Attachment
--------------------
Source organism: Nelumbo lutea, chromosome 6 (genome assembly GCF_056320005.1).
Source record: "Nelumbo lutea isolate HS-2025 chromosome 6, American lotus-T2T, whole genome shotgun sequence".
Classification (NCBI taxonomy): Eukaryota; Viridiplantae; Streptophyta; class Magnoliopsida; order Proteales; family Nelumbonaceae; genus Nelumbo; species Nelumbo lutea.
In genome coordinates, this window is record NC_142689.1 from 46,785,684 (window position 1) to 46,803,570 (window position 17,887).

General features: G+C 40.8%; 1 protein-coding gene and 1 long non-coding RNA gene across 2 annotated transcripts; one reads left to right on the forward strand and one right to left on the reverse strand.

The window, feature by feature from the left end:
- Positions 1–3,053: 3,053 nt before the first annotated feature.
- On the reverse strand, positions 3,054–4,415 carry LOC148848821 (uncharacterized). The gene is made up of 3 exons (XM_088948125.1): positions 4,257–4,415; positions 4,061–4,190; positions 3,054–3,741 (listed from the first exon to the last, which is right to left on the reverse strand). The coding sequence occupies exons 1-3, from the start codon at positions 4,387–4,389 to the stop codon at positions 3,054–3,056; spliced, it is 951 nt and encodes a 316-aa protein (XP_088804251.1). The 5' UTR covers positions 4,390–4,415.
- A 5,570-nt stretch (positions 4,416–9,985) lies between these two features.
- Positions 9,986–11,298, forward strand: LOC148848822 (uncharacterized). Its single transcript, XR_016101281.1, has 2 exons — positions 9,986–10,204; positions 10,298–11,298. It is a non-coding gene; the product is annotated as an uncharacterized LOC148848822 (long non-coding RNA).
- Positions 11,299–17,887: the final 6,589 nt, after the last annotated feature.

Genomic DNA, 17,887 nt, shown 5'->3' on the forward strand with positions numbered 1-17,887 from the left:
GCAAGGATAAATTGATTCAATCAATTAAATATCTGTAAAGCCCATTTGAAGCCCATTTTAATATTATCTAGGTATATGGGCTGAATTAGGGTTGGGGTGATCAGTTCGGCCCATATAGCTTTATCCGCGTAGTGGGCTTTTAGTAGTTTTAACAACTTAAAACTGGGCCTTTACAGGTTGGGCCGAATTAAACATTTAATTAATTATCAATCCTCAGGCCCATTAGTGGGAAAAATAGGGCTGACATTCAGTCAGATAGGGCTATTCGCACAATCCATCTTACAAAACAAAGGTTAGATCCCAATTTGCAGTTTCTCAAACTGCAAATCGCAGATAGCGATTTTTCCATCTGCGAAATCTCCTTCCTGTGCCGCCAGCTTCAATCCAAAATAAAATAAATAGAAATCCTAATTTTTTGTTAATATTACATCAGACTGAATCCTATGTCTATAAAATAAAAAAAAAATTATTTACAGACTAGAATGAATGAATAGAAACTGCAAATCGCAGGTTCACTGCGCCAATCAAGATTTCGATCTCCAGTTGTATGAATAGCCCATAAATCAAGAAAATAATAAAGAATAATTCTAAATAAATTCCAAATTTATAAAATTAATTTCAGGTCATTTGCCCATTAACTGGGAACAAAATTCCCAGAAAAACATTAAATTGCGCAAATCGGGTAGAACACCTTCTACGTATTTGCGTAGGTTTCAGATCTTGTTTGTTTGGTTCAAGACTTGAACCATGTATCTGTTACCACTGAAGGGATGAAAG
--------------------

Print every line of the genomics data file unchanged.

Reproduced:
Source organism: Nelumbo lutea, chromosome 6 (genome assembly GCF_056320005.1).
Source record: "Nelumbo lutea isolate HS-2025 chromosome 6, American lotus-T2T, whole genome shotgun sequence".
Classification (NCBI taxonomy): Eukaryota; Viridiplantae; Streptophyta; class Magnoliopsida; order Proteales; family Nelumbonaceae; genus Nelumbo; species Nelumbo lutea.
In genome coordinates, this window is record NC_142689.1 from 46,785,684 (window position 1) to 46,803,570 (window position 17,887).

General features: G+C 40.8%; 1 protein-coding gene and 1 long non-coding RNA gene across 2 annotated transcripts; one reads left to right on the forward strand and one right to left on the reverse strand.

The window, feature by feature from the left end:
- Positions 1–3,053: 3,053 nt before the first annotated feature.
- On the reverse strand, positions 3,054–4,415 carry LOC148848821 (uncharacterized). The gene is made up of 3 exons (XM_088948125.1): positions 4,257–4,415; positions 4,061–4,190; positions 3,054–3,741 (listed from the first exon to the last, which is right to left on the reverse strand). The coding sequence occupies exons 1-3, from the start codon at positions 4,387–4,389 to the stop codon at positions 3,054–3,056; spliced, it is 951 nt and encodes a 316-aa protein (XP_088804251.1). The 5' UTR covers positions 4,390–4,415.
- A 5,570-nt stretch (positions 4,416–9,985) lies between these two features.
- Positions 9,986–11,298, forward strand: LOC148848822 (uncharacterized). Its single transcript, XR_016101281.1, has 2 exons — positions 9,986–10,204; positions 10,298–11,298. It is a non-coding gene; the product is annotated as an uncharacterized LOC148848822 (long non-coding RNA).
- Positions 11,299–17,887: the final 6,589 nt, after the last annotated feature.

Genomic DNA, 17,887 nt, shown 5'->3' on the forward strand with positions numbered 1-17,887 from the left:
GCAAGGATAAATTGATTCAATCAATTAAATATCTGTAAAGCCCATTTGAAGCCCATTTTAATATTATCTAGGTATATGGGCTGAATTAGGGTTGGGGTGATCAGTTCGGCCCATATAGCTTTATCCGCGTAGTGGGCTTTTAGTAGTTTTAACAACTTAAAACTGGGCCTTTACAGGTTGGGCCGAATTAAACATTTAATTAATTATCAATCCTCAGGCCCATTAGTGGGAAAAATAGGGCTGACATTCAGTCAGATAGGGCTATTCGCACAATCCATCTTACAAAACAAAGGTTAGATCCCAATTTGCAGTTTCTCAAACTGCAAATCGCAGATAGCGATTTTTCCATCTGCGAAATCTCCTTCCTGTGCCGCCAGCTTCAATCCAAAATAAAATAAATAGAAATCCTAATTTTTTGTTAATATTACATCAGACTGAATCCTATGTCTATAAAATAAAAAAAAAATTATTTACAGACTAGAATGAATGAATAGAAACTGCAAATCGCAGGTTCACTGCGCCAATCAAGATTTCGATCTCCAGTTGTATGAATAGCCCATAAATCAAGAAAATAATAAAGAATAATTCTAAATAAATTCCAAATTTATAAAATTAATTTCAGGTCATTTGCCCATTAACTGGGAACAAAATTCCCAGAAAAACATTAAATTGCGCAAATCGGGTAGAACACCTTCTACGTATTTGCGTAGGTTTCAGATCTTGTTTGTTTGGTTCAAGACTTGAACCATGTATCTGTTACCACTGAAGGGATGAAAG